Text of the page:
If your family is anything like my family, it’s scattered. If not scattered around the country, it’s scattered through history. Look at your family and relatives and then ask a few questions. Do you have a family tree? Do your know where your family originated and when? Here’s how to build a little family history by turning your Mac into a digital family tree.
Big Families From Little Acorns Grow
One of my major family projects is to build a family tree. From what we know already, one branch of the family dates back to Scotland in the 16th century. Another to England, another to France, then Holland and other parts of Europe, and generations unknown. I have family records dating back a couple of hundred years, but family photos less than 100 years.
MacFamilyTree is the Mac app I’ve chosen to document the branches because it’s linear in approach, and graphical in nature.
The first step is to step backwards. Start with current family information, then parents, grandparents, aunts, uncles, and generations beyond. It’s an ongoing dynamic exercise. Keep filling in the blanks. MacFamilyTree builds the tree.
Enter names and relationships. Add digital photos and notes. Maps can be used to pinpoint where some family members were born, lived, or died.
When you’ve added information for a few generations, MacFamilyTree displays the tree with a click.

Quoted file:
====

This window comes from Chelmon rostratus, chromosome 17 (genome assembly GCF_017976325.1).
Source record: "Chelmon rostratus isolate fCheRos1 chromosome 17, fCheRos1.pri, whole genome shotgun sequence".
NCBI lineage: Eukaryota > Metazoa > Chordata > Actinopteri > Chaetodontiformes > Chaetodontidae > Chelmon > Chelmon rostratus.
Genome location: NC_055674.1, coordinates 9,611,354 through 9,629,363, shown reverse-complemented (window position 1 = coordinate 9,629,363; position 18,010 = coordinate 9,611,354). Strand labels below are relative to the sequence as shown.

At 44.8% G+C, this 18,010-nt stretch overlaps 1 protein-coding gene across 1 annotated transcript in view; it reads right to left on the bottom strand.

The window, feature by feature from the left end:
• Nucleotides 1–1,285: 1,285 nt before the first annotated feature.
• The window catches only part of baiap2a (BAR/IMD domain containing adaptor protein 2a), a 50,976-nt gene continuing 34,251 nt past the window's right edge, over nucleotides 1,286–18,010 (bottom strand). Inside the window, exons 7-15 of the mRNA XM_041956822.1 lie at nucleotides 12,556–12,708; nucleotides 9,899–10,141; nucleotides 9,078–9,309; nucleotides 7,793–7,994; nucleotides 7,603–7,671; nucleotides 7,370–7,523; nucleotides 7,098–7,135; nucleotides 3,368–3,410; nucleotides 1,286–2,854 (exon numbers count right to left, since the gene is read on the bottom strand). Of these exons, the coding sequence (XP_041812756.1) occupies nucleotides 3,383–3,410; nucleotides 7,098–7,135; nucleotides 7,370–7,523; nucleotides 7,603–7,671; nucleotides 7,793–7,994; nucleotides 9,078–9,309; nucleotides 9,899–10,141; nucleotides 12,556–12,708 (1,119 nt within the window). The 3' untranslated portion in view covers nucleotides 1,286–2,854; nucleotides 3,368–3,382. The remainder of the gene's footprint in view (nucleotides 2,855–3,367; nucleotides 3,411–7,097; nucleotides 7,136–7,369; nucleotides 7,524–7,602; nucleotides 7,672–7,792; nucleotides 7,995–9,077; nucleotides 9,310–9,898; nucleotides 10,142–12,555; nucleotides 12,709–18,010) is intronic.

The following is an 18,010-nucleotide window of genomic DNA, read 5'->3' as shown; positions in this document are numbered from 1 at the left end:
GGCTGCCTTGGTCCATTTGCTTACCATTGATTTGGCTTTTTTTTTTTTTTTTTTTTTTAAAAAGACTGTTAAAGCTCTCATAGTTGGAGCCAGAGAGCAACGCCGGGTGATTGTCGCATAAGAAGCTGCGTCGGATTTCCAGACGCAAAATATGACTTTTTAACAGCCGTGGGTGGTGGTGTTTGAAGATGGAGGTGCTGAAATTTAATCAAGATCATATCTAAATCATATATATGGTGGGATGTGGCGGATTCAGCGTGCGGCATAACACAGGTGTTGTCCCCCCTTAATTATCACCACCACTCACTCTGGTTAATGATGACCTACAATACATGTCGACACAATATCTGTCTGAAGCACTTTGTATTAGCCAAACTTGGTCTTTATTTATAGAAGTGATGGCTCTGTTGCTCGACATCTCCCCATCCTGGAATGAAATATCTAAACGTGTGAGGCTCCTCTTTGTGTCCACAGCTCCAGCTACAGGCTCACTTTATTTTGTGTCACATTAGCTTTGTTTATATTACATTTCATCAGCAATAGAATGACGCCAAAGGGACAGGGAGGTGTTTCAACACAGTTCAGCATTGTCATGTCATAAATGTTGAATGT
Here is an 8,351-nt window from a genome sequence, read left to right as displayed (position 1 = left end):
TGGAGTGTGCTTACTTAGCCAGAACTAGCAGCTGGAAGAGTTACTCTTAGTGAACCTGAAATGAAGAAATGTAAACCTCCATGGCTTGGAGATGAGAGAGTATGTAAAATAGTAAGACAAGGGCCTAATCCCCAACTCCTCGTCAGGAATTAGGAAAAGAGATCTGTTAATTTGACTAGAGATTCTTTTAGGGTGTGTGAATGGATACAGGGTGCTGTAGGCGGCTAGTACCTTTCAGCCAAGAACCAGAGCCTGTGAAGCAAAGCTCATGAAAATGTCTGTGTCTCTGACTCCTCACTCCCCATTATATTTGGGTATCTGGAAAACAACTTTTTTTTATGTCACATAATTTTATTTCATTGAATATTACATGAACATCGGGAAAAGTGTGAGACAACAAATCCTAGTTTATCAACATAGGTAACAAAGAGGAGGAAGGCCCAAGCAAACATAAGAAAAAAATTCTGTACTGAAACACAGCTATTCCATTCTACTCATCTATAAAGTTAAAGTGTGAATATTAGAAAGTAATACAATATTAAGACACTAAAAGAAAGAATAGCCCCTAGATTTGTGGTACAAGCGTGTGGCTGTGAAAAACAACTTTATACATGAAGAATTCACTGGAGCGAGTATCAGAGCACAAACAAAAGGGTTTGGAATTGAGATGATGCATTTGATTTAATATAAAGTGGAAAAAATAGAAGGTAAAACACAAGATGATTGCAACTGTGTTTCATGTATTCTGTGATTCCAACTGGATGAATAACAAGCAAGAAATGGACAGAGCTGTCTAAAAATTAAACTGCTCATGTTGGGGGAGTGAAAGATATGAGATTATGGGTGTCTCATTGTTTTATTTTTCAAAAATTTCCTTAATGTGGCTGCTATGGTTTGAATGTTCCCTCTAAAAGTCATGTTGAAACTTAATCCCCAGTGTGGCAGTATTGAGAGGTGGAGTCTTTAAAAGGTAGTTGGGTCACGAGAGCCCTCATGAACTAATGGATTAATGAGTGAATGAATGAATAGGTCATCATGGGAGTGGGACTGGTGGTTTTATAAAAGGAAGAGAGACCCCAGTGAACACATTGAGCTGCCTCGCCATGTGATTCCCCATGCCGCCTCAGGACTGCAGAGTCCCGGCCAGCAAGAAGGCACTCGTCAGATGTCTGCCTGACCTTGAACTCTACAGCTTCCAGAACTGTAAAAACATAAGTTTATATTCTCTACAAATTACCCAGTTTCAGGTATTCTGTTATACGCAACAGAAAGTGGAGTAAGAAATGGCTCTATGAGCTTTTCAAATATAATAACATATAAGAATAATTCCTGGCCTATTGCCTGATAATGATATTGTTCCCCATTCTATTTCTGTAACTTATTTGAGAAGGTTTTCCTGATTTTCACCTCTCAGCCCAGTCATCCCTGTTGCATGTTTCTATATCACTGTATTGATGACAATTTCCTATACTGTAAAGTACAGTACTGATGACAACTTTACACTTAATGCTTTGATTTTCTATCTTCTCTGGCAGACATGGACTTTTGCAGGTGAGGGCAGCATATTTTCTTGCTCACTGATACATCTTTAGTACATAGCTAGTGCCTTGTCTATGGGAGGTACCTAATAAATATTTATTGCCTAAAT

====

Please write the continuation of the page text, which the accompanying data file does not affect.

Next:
Building a family tree is not an overnight project. It takes time, effort, diligence. All MacFamilyTree does is hold the information you provide. Over time, the tree begins to grow and develop.
The list of family members, relatives extends. Keep in mind that any family tree is made up first of people, then families. All family members lived in different places and all that information is collected slowly.
Visualize The Past, Futuristically
All that information can be viewed in Ancestor Charts, Statistics, Person and Family Reports, and many other ways, including online, or saved onto a CD or DVD, for distribution to family members.
There’s even an iPhone version of MacFamilyTree, though I’m not sure of the value of carrying in-depth genealogy around with you.
As enjoyable and tedious as building a family tree can be (yes, it’s both) MacFamilyTree makes it both. Watching the tree and details grow is pleasant. Adding details is not, as you often need to dig into multiple levels just to enter data. While the family-tree-as-website feature is great, so would an option to print out a colorful book of a family tree, ala the book functionality built in to iPhoto.
Otherwise, it’s nicely done, simple to use and get started, but capable of storing plenty of family history.